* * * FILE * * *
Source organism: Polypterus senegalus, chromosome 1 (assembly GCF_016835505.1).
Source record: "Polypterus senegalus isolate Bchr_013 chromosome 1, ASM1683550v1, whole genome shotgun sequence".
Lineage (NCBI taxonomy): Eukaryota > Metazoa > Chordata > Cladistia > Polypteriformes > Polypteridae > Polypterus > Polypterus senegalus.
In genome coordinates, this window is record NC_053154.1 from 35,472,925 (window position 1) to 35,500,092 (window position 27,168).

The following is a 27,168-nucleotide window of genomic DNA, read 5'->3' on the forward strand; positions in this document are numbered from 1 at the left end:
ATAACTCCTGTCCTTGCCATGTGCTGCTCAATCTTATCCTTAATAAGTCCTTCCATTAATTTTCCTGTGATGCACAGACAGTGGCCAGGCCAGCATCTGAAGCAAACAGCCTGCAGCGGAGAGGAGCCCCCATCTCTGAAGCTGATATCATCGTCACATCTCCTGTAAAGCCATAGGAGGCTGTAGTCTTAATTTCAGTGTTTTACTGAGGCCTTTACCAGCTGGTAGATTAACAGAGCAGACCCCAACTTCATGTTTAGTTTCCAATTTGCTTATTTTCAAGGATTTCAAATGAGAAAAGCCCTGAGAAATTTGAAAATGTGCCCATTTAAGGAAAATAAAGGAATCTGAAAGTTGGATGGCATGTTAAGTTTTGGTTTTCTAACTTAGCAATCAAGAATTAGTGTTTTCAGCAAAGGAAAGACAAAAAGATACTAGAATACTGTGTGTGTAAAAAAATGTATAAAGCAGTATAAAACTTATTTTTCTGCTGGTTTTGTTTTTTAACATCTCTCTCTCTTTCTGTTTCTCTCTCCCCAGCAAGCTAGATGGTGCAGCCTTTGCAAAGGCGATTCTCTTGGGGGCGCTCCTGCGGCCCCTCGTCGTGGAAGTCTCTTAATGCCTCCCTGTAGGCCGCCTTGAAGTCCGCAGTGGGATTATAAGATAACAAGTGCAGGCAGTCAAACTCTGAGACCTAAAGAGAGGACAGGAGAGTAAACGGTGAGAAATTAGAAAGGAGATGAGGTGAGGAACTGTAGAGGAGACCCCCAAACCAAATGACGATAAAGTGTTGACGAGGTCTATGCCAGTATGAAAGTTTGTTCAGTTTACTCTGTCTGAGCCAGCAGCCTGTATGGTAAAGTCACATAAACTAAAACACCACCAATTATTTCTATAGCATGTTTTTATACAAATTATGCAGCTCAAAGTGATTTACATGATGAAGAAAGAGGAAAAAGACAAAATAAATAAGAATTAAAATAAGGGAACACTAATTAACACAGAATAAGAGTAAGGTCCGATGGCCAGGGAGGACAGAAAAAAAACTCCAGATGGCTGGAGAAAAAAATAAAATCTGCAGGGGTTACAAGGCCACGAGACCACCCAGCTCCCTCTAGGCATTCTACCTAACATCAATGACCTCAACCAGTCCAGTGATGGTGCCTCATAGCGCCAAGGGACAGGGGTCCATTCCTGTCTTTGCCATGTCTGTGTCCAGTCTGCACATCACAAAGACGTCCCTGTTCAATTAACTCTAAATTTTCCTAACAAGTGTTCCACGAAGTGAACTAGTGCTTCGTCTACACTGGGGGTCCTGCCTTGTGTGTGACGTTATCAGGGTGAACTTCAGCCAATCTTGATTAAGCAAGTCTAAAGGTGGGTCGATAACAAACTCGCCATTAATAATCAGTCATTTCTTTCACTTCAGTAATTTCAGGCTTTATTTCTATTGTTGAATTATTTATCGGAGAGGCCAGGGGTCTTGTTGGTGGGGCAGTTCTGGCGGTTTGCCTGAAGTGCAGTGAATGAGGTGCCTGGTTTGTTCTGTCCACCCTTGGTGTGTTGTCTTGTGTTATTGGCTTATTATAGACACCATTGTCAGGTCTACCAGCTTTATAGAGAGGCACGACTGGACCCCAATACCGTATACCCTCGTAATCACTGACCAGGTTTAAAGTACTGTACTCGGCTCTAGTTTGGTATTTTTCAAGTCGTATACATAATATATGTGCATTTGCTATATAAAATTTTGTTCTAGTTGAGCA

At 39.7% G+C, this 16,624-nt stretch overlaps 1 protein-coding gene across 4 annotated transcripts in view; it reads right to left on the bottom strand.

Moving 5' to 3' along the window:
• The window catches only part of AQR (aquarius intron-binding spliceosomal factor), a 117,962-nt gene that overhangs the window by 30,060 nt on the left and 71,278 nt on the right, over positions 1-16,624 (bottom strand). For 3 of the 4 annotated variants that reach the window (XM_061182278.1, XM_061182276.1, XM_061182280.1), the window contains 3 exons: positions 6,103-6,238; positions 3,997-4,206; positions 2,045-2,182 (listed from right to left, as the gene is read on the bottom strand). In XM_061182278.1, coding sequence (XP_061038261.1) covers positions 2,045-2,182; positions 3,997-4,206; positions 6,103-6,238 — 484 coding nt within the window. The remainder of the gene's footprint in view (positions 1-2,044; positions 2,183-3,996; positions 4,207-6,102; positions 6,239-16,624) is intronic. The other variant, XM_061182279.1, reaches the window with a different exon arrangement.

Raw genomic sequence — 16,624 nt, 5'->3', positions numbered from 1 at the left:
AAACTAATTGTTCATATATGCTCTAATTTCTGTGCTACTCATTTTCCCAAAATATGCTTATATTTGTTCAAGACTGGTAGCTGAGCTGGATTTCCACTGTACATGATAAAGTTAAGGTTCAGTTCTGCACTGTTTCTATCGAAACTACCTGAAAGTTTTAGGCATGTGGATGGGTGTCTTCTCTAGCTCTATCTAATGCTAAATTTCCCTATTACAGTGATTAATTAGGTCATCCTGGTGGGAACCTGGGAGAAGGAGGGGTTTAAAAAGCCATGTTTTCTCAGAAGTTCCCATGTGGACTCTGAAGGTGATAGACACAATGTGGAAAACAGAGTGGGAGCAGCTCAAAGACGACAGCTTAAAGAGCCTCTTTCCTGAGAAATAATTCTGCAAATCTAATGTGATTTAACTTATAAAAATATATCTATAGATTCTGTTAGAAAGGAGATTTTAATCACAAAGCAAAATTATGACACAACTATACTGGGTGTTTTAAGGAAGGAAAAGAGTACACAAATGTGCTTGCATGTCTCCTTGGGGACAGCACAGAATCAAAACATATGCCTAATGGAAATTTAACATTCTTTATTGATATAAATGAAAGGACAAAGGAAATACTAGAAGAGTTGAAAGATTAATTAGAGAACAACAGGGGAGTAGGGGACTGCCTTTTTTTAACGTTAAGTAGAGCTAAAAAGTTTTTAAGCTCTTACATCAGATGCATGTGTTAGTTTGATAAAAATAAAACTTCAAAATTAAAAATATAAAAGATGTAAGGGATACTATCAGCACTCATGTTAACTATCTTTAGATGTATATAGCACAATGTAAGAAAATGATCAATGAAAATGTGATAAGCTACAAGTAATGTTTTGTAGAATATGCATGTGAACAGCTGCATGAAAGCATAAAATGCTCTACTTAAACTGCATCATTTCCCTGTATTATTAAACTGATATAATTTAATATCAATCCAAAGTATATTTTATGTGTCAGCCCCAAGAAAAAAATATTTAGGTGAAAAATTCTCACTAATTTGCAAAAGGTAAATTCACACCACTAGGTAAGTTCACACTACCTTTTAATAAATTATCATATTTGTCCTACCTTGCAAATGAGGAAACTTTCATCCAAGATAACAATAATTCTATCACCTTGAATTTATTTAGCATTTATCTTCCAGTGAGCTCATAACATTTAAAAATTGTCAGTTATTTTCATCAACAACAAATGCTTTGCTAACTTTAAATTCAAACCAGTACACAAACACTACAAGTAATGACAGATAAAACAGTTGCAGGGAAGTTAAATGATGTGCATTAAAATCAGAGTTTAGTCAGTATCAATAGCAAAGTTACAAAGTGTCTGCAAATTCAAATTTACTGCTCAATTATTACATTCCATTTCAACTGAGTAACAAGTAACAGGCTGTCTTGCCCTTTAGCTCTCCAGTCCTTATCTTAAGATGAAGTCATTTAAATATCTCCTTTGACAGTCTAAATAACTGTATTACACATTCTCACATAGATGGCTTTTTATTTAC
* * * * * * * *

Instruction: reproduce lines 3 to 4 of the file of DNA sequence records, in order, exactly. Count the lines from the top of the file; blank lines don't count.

Lineage (NCBI taxonomy): Eukaryota > Metazoa > Chordata > Cladistia > Polypteriformes > Polypteridae > Polypterus > Polypterus senegalus.
In genome coordinates, this window is record NC_053154.1 from 35,472,925 (window position 1) to 35,500,092 (window position 27,168).